The Manhattan Project

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Heading north out of Santa Fe, curving around a rugged canyon,

the unusual town of Los Alamos beckons after a scenic 33-mile drive. www.visitlosalamos.org.hx_losalamos_6_425x303_fittoboxsmalldimension_center

Tucked away in the Jemez Mountains of Northern New Mexico, this sprawling community once housed Pueblo Indians and the Los Alamos Ranch School until the early 1940’s.

Today, the world renowned Los Alamos Science Laboratory, www.lanl.gov, dominates every aspect of life around this progressive science hub that changed the course of world history in 1945. Cruising down modern boulevards, it’s hard to picture the immense transformation that took place here after government officials scouted the area for a top-secret mission, The Manhattan Project, www.ushistory.org/us/51f.asp, in the summer of 1942. This remote mesa offered everything for a central laboratory: west of the Mississippi, far away from both coastlines, a suitable climate, isolated for safety, and sparsely populated. So, once the ranch school and surrounding land was purchased in November 1942, things snowballed. The school closed in January 1943, bulldozers arrived, serenity was shattered, and in the blink of an eye, an entire town rose from the dirt. Scientists from every corner of the globe descended on Los Alamos with one common goal: to develop the first atomic bomb that would put an end to the German war machine’s conquest during World War II. Spearheaded by General Leslie R. Groves, physicist Dr. Robert Oppenheimer directed the scientific developmentsimg_1710-1and designing of the two atomic bombs that came to be known as Little Boy and Fat Man.

The story about the Manhattan Project is an astonishing one. The many exhibits at the Bradbury Science Museum www.lanl.gov/museum, depict a vivid narrative of the challenging times between 1942 and 1946. img_1698-1Watching the historic movie offers another fascinating glimpse into the lives of the thousand men and women who tirelessly worked in this town unlike any other. img_1701-1There were no poor, no jails, no unemployment, no sidewalks. The area was kept in total secrecy. Access in and out of Los Alamos was limited. Tight security checks were the norm whenever leaving or returning to the secret city. All newcomers had to report to an office on 109 East Palace Avenue, www.atlasobscura.com/places/109eastpalace, in Santa Fe for processing. Secrecy required everybody to share the same mailing address, Post Office Box 1663, Santa Fe, New Mexico, and that address also appeared on all birth certificates issued during those years. By the time testing of the atomic bombs was completed in April 1945, the war in Europe was over. So the bombs were dropped over Hiroshima and Nagasaki, which brought about the surrender of Japan and the end of World War II in 1945.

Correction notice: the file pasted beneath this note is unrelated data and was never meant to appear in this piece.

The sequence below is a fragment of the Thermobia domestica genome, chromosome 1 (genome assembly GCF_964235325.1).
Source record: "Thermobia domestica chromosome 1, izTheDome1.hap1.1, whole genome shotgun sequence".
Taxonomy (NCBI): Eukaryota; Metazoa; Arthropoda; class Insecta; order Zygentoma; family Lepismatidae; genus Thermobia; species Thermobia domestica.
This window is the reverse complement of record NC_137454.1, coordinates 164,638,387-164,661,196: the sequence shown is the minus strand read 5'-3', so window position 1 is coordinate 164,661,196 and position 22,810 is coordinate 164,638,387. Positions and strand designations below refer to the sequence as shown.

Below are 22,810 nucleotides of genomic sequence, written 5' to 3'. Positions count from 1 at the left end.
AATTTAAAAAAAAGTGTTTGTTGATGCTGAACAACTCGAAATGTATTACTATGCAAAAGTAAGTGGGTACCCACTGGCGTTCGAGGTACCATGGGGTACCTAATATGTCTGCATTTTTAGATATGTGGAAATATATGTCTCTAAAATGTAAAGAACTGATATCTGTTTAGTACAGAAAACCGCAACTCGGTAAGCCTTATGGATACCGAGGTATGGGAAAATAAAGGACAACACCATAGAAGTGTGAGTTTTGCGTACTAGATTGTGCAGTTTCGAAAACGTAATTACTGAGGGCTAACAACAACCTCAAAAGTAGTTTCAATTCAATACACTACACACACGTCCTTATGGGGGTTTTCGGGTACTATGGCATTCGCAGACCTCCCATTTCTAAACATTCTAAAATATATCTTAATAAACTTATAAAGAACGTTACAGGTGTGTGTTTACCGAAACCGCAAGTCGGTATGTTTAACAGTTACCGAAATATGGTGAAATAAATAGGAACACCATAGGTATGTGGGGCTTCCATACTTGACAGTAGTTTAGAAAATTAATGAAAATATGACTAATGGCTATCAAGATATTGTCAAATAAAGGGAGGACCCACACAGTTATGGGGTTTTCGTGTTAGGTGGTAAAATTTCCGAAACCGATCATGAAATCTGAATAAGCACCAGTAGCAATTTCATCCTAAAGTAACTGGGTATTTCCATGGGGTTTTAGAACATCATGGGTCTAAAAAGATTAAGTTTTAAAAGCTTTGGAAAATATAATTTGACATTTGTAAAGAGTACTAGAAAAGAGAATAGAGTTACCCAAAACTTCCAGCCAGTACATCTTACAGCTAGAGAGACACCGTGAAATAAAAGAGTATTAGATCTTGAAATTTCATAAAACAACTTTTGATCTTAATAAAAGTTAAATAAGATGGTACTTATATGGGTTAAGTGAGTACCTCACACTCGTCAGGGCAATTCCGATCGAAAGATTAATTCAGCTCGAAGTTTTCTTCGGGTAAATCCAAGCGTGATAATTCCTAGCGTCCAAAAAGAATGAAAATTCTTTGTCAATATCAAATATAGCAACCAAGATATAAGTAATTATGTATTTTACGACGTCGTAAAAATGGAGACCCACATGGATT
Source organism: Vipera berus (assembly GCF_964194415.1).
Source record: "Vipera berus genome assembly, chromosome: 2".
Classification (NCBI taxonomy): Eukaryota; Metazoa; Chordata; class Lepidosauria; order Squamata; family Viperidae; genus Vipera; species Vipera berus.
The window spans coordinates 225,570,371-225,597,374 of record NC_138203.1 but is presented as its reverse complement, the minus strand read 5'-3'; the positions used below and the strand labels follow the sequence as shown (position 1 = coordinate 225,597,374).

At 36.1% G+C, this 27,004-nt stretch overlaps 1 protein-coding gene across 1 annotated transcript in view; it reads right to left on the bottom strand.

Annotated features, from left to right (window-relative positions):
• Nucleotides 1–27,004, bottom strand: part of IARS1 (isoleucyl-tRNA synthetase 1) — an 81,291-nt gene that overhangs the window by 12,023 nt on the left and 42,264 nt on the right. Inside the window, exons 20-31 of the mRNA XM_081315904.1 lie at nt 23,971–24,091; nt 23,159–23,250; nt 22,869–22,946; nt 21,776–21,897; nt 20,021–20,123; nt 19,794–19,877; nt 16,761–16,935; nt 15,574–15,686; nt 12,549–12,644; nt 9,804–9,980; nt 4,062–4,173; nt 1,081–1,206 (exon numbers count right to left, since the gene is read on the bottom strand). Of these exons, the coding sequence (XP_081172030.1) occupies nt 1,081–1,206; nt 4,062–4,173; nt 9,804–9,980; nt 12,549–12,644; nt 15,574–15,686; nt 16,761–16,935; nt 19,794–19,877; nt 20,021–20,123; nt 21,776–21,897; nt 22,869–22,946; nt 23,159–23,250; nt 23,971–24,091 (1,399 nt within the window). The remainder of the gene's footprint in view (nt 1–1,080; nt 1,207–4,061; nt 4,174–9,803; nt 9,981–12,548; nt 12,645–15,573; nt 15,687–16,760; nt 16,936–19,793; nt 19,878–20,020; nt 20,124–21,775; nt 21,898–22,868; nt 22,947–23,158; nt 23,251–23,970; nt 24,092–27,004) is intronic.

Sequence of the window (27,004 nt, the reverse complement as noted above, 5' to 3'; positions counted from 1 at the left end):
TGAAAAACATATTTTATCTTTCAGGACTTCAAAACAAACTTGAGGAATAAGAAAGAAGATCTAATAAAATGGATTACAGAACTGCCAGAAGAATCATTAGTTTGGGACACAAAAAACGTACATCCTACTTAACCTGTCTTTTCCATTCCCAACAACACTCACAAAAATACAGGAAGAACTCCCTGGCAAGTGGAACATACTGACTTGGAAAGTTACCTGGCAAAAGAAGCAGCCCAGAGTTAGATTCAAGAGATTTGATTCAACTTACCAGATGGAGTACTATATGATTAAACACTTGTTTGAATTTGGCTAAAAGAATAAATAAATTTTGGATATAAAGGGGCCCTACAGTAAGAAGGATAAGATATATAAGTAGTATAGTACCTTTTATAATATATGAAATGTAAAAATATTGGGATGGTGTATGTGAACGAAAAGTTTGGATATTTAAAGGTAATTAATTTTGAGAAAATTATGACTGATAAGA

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About Christiane Von Linz

Christiane Von Linz, a native of Austria, is a world traveler, musician, educator, and the author of the popular Blog, travelsonataincmajor.wordpress.com, reaching a world wide audience in 90 countries. From 1981-1986, her love of travel propelled Christiane and her sister as the duo Evita & Christina on a singing adventure across Africa, Asia, and Arabia, before settling in the United States with her husband Bob. Christiane currently divides her time between Long Beach, California, Santa Fe, New Mexico, and Austria.

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